The entire climax was completely ridiculous, and Yockey is usually good at keeping things consistent, canonical, and coherent, especially between his own episodes. Why would he write Michael threatening to liquefy Dean’s brains in 14.10 but have him simply leave in 14.14? Why would Michael fight so strongly for his perfect vessel in 14.10 but then just casually toss him aside for Rowena, of all people? Why did Michael leave Jack untouched while he was happily suffocating and blinding the others?

    It makes zero narrative or thematic sense to kill Michael this soon with such a ridiculous deus ex machina while Dean, the actual focus of this story, lies uselessly on the ground contributing nothing. Unless the writers LOL!Canon Dean’s fated deaths away (a mere four episodes after establishing them, which would be ridiculous even for this show), Dean must still have a central role in the remaining mytharc.

    The only alternative is that Yockey’s typing fingers got possessed and went about contradicting/nullifying every significant story and character beat that he himself set up in 14.10. Is Michael’s compelling motivation against Chuck, for instance, really not going to get any kind of closure? I can’t bring myself to believe that just yet.

    One possibility is that Michael put Dean and TFW under a collective whammy as soon as he broke out, then faked his own death in a semi-plausible scenario to put Dean and everyone else at ease while Michael wreaked havoc in the real world. Another possibility is that AUMichael actually is dead, but Jack starts to turn bad from ingesting his essence and Dean needs to get our Michael out of the Cage to deal with him. Then, Dean manages to get into the Malak box and that’s the cliffhanger.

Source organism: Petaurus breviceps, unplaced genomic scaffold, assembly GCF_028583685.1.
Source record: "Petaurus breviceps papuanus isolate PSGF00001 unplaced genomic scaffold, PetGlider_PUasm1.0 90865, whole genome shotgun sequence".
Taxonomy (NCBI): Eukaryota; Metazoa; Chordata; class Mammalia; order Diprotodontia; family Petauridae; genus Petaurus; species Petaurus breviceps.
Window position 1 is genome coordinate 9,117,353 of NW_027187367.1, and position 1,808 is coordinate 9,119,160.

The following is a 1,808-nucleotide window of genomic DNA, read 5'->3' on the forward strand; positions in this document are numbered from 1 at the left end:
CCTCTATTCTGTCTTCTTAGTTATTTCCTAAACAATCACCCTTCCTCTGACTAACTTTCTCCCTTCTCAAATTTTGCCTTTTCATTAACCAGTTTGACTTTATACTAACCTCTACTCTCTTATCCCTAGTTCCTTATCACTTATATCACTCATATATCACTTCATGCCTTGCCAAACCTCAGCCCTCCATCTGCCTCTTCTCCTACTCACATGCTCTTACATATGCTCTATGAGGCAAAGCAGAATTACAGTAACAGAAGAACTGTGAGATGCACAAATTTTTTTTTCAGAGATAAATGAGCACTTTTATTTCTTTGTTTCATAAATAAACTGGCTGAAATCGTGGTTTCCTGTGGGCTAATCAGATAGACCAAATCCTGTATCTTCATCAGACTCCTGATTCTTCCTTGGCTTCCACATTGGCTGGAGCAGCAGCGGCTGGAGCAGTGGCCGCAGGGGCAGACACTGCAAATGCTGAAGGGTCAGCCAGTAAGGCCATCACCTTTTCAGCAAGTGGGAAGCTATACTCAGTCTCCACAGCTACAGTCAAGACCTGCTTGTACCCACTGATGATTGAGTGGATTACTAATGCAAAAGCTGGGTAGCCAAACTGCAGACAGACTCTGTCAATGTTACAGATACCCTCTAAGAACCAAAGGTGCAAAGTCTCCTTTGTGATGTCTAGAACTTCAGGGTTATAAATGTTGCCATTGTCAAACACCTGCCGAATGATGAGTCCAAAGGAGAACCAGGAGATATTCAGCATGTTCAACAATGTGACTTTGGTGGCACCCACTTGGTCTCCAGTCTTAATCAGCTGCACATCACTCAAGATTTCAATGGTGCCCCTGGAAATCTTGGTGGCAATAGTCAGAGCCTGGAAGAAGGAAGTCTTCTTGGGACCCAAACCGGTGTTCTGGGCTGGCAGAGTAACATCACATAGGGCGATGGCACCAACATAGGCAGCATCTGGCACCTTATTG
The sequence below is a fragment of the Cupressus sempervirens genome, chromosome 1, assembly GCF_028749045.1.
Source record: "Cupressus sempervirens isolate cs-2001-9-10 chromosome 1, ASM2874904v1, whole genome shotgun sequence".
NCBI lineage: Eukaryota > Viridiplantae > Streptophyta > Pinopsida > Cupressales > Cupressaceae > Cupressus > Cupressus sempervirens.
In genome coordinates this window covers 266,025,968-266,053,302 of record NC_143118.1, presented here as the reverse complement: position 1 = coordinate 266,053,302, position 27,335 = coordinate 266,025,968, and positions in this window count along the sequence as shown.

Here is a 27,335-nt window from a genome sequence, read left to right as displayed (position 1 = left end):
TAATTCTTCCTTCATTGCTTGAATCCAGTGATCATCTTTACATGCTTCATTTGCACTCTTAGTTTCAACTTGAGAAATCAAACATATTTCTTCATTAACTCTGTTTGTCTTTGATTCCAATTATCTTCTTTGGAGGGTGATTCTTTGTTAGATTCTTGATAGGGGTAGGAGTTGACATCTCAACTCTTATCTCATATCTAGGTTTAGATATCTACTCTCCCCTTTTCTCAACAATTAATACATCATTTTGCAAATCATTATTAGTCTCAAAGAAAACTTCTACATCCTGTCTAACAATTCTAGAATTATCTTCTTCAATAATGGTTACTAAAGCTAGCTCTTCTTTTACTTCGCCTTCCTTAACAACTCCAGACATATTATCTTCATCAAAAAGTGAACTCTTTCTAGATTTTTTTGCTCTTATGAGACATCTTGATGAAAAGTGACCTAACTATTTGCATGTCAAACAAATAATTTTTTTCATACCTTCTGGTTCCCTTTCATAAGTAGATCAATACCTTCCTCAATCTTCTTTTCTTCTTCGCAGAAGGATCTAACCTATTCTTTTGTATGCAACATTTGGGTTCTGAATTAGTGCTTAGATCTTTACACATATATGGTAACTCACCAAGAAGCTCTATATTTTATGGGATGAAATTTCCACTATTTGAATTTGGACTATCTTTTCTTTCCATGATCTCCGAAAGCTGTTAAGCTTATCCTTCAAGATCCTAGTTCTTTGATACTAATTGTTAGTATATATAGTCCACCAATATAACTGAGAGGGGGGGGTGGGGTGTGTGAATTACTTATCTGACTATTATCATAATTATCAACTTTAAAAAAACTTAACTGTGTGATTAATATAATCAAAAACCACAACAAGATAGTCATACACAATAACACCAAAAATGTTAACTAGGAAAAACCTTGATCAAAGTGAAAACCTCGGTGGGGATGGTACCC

But I’m kind of clinging by my fingernails at this point. This episode on its own, without the potentially necessary context provided by the remainder of this season, was just utterly wretched.

    1. As I said, the episode had its charms, but that ending was…dire.

      I tend to agree that this is somehow some kind of machination from Michael. I don’t buy that Jack just killed him like that, even if the writers have been overly enthusiastic over the past season and a half with having Jack sprout brand-new powers whenever they wrote themselves into a corner.

      The thing is that Jack honestly believes he is Michael’s nemesis and vice versa. But all of Michael’s slick talk about being Jack’s uncle is beside the point. Michael doesn’t care about Jack. He didn’t even care enough about Jack to drain him of his considerable power when he easily could have done so, the way Lucifer did. He cares about Dean. All versions of Michael are obsessed with Dean. Dean was explicitly created to be Michael’s and Michael is so jealous of possessing Dean that he makes Lucifer look balanced on that score. Dean is Galatea to Michael’s Pygmalion. Pygmalion is never going to let anyone else have his perfect creation. He’d turn into Frankenstein and destroy it, first.

  9. I love your articles. Cant wait to read them! Are you going to finish episode 14? It’s only half way done. 🙂